Wednesday, September 26, 2007

Trees. More Trees!!!!!!

Well, sticking with my resolution to have trees for my UMG modules at the Truro Train Show in October I have been fairly busy. I've spent quite a few evenings since MudFest making trees while watching TV.

Two groupings of future trees.

I use natural materials for tree forms. The trees in the background are made using the dried flowers of False Spirea. I harvest these during the winter when the old seed pods are very dry and crumble off the stem easily. The trees in the foreground use a type of plant that I don't think we've identified yet. They grow in, amoung other places I'm sure, the field behind Jon Huneault's house in Aylesford, N.S. They have lots of fine branches and look like a very bushy tree.

In either case, I use Woodland Scenics Polyfiber for fine branches. Pull a small amount of the polyfiber off the bunch and roll it into a tight ball. Then start pulling it out, teasing it, until you have a very light and airy puffball. It should be teased out fine enough that you could lose it if you dropped it on the floor. I make a bunch of these, some small and some large for variations of branch sizes before moving on to the next step.

I put a fine coating of white glue on the branches that I will be attaching the polyfiber puff balls to. Then I either skewer the puffball with the branch or drape it over the branch. You can leave some branches leafless to simulate dead branches.

Remember the leaves of some real trees do not go around a branch in a perfect circle. You should also remember that not all trees are perfect globular forms. Real trees can have branches sticking out at odd angles and have clumps of leaves outside the main canopy of the tree.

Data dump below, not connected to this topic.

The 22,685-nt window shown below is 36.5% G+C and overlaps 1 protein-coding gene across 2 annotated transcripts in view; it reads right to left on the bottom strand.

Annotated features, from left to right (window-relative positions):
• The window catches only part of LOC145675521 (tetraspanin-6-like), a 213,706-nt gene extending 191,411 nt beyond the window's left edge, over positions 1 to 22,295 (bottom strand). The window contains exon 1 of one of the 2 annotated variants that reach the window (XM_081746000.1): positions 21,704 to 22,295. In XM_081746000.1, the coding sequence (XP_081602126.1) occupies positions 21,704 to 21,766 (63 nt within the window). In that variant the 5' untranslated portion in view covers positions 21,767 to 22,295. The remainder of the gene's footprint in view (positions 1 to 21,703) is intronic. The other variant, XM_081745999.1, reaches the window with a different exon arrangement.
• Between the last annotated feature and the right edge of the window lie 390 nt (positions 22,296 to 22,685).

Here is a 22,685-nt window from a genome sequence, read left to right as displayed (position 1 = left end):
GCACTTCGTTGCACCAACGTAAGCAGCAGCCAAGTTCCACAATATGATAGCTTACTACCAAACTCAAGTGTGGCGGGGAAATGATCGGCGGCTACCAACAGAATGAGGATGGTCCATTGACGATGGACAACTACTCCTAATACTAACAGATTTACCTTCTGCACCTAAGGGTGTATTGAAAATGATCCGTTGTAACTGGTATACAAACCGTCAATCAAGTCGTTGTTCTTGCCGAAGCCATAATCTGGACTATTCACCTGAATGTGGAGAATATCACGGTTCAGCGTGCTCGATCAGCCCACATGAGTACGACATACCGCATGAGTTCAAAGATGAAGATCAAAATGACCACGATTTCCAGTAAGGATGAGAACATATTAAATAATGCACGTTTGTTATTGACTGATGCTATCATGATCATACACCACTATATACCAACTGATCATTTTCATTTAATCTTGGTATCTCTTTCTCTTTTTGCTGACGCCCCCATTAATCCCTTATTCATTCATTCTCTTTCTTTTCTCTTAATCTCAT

The final step is to apply the leaves. I used to use cheap hairspray as adhesive to attach leaf material. It's fine for trees that get planted on a home layout and never get moved, but trees that are transported for a portable layout need something more. Lately I've been using clear, mat wood finish (Varathane). It's a little more expensive than hairspray, but I think it will hold up better.

I use different leaf material depending on the type of tree I'm attempting to replicate. I use regular ground foam for smaller bush type trees - ones that typically have smaller leaves. For larger trees I use a product I discovered a couple years ago by accident - leaves from Selkirk Scenery. If you've never visited Bill's site before you should check out his "How To" links. He makes some incredible scenery!
A tree made with Selkirk Scenery
leaves and False Spirea stem.

Anyway, spread out some newspaper to protect the floor from the adhesive and to catch excess leaf material for re-use. It's a good idea to have two areas of newspaper, one for spraying and one for excess leaf material. I start by spraying the underside of the tree and sprinkling a darker shade of leaf material over it, from the bottom up. This will simulate leaves shaded by the upper branches. Shake off the excess leaf material and spray another coat of adhesive to secure the leaves. Now, spray adhesive from the top down and sprinkle on a lighter shade of leaf material. Shake off the excess and spray another coat of adhesive.

Once the adhesive dries the tree is ready to plant.

It may take a few trees to get the knack of which colors work best for your layout, and your lighting conditions. Before you know it you'll have a whole forest of trees on your layout.
I'll have more on making trees in future posts.

Have fun making and planting trees!!!